The Jets are walking a fine line with six games left in the season (including Thursday's clash with Chicago). Hockey players are going to go all out unless you sit them down. You can’t have a system where things such as getting into shot lanes are imperative, and then expect players to bail out in case they get hurt.

So there may be more scares — like the recent one involving Patrik Laine — but their approach will need to stay the same. It needs to, as there’s no magic switch players can turn on that’ll instantly have them playing their best hockey of the year.

While some Jets players definitely need a rest, the continuity of strong play and chemistry must continue. No one knows better than the trainers and Maurice as to who needs a break — they’ll just need to keep on-ice cohesion in mind when doing so.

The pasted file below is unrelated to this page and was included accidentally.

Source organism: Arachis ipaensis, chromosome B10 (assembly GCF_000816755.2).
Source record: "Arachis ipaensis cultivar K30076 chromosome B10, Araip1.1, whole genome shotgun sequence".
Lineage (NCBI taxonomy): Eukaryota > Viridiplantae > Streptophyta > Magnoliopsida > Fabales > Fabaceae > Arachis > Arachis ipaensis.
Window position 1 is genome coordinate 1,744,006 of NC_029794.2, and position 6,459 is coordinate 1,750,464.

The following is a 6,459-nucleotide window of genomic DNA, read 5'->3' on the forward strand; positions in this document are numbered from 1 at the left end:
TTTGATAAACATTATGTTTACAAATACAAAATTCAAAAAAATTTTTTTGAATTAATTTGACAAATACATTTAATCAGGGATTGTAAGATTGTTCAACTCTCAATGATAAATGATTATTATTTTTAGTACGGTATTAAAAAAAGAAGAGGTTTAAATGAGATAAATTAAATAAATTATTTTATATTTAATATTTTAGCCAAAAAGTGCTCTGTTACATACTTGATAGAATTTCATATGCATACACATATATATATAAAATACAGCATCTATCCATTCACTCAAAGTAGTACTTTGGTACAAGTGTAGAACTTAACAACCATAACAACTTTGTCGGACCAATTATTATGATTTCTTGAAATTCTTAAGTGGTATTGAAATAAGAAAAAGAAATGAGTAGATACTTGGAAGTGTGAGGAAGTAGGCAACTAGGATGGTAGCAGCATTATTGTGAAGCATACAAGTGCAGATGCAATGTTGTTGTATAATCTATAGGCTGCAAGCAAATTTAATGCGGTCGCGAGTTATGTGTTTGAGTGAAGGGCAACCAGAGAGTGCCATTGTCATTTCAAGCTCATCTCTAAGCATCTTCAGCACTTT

Giving goalie Connor Hellebuyck a couple of games off is the easy one. If it’s decided they need it, trying to get agreement from any of the seven players who’ve played every game so far in 2017-18 will be tougher.

That’s where common sense has to rule.

In that last Avco Cup run in Winnipeg, general manager John Ferguson told me I’d be sitting out a game to give a nagging injury a break before the playoffs started.

My thoughts at the time aren’t meant for a family newspaper, but it happened. So did a title win. Maybe players don’t always know what’s best for them.

The Jets have an opportunity to maximize rest while optimizing team play, a luxury they haven’t had in the past.

Treading these uncharted waters correctly will significantly help them get to that second-round series everybody’s been talking about.

Chosen ninth overall by the NHL's St. Louis Blues and first overall by the WHA's Houston Aeros in 1977, Scott Campbell has now been drafted by the Winnipeg Free Press to play a new style of game.

Twitter: @NHL_Campbell

Scott Campbell

Scott Campbell
Columnist

Scott was a member of Winnipeg Jets 1.0 for a couple of seasons and also played for the WHA Jets team that won the last Avco Cup in 1978-79.